Herman Miller’s annual award highlights workspace design that is setting new standards around the region. Here is a round up of this year’s winners.
May 27th, 2016
Top image: The winners of the 2016 Liveable Office Award
The ideal workspace of the 21st century is agile, it’s creative, it’s innovative and it’s talent-focused – and it is exactly this kind of space that the Liveable Office Award is all about.
Held on 19 May 2016 in Hong Kong, the independent award was first instigated by Herman Miller’s Asia Pacific team. The internationally renowned furnishings provider established the Liveable Office Award to raise awareness of what great workspace design looks like, in a bid to improve the organisational goals companies set themselves, and to improve employee health and wellbeing.
This year’s award saw more submissions than ever, with entrants from India, Singapore, China, Hong Kong, Japan, Indonesia, Australia, and more. The expert jury for 2016 consisted of William To, Senior Consultant, Hong Kong Design Centre, and Director, Creative and Programme, PMQ; Kelley Cheng, Founder and Creative Director of The Press Room, Singapore; Kartik Shethia, Vice President, Herman Miller Asia Pacific; Prof. Dr. Lou Yongqi, Dean, College of Design & Innovation, Tonji University; and Indesign’s own Raj Nandan, the group’s Managing Director and Publisher.
Each of the jurors rated the spaces on the basis of five criteria. These revolved around how well the workspaces built corporate culture, enabled focused work in an open space, supported various forms of collaboration, provided a health-positive working environment and demonstrated environmental responsibility.
This year, there were five award categories. Donuts Co. Ltd Inc. by Flooat Inc. won first prize in the Commercial Business – Workspace Design Award, with Indeed, Tokyo, Japan, by Cosmos More Co., Ltd coming second and Architectus MLC Studio, Australia, by Architectus coming third. The prizewinner in this case receives USD5,000 in cash and four tickets to Chicago for NeoCon 2016.
Donuts Co. Ltd Inc. by Flooat Inc. also won the People’s Choice – Workspace Design Award, an award based on employees voting for their workspace online. Meanwhile, the Small Medium Business / Co-working Space Award went to the Wantedly, Inc., Japan, office by Draft design & artplay Co. Tenoha Daikanyama, Japan, by Signal Inc. came second and Aerocare Fitout, Australia, by Ellivo Architects came third.
Singapore’s Siren Design Group won the Liveable Feature Award – Best in Tech, in recognition of its outstanding body of work in designing spaces for tech companies. For this year’s awards, they submitted offices designed for Facebook, Twitter, and JustCo @ Robinson Road.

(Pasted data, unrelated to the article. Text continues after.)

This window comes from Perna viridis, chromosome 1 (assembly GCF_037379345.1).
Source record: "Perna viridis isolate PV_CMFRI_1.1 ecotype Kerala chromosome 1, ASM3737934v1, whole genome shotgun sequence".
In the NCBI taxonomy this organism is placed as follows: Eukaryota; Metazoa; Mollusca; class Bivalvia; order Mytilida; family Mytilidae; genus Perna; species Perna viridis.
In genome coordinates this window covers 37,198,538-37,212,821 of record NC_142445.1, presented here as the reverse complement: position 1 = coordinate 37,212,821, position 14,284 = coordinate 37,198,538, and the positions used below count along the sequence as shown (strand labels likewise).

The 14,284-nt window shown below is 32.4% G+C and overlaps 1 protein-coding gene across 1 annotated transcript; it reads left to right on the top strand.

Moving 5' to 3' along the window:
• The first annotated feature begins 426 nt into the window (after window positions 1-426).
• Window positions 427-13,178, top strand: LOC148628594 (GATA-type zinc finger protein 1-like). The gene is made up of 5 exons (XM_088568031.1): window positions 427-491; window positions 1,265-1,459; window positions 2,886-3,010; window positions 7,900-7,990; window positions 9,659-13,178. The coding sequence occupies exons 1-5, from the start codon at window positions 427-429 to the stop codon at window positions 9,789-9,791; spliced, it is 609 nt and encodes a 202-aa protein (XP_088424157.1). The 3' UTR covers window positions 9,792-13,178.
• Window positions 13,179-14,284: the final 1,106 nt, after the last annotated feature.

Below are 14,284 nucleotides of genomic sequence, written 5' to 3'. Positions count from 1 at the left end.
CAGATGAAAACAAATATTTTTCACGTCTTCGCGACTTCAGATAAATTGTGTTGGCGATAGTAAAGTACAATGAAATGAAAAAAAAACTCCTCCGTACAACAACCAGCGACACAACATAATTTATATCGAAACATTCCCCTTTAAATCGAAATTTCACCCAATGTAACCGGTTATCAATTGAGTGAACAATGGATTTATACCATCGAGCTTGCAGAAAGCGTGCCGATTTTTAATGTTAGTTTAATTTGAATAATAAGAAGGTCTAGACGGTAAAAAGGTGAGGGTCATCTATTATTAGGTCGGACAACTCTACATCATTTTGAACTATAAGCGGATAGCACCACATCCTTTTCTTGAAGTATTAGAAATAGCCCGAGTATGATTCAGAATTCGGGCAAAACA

“They are designing their offices not to look like offices,” says Mia Feasey, CEO for Siren Design. “At companies like Intel they’re a lot more regimented, because it’s about protocol. They’re still about the people, but there seem to be more boundaries than the software and social media companies, which are a lot more tactile and human,” says Feasey.
“I think it’s now paring back a bit,” she continues. “Google had a car upside down on their roof. Now, a lot of the corporates don’t want to be so corporate. It’s coming back to something semi-residential, more comfortable.”
In addition to designing for tech companies, Siren Design is increasingly involved in creating co-working spaces. “The people that are taking up those spaces are new apps, new tech companies. They want that startup look,” says Penny Sloane, Siren’s Singapore MD.
It’s exciting times for Siren Design, and they are thrilled to win the Best in Tech Award. “As a company we are only 10 years old. We started from nothing; doing warehouses, offices attached to toilets, lift lobbies. To now be Best in Tech in 2016, it’s pretty exciting,” says Feasey.
Also honoured with a Liveable Feature Award, the Transform Asia Award, was DWP Interics, founded by Phillip Chako and Ashok Prabhu. DWP Interics won the award for the 1 million-square-foot office they created for India’s mobile and digital giant, Reliance Jio. “Our biggest challenge was to get rid of their closed cabin system,” says Amit Handiekar, Associate Director at DWP Interics. “Now everyone from management to staff sits at open workstations.”
Reliance Jio has a presence all over India, and this was something DWP Interics wanted to showcase in the new office. “Each state has its own culture, and we translated this into different areas and in the colours of the workstations,” says Handiekar. “The architecture, the street culture… all that comes through in the collaborative areas,” says Shailesh Kunte, Associate Architect with the firm.
They dismantled a Mumbai taxi and turned it into a meeting space; there are shacks and a bamboo ceiling in the Goa area, and much more. “We love to work with clients who really challenge us,” says Kunte. “It brings out the best in us.”
INDESIGN is on instagram
The internet never sleeps! Here's the stuff you might have missed
Find out how Gray Puksand’s recently revamped Melbourne studio is geared up for its progressive and agile workforce. Sandra Tan investigates agile working first-hand as she takes up residence in a variety of architecture practices for a series of stories.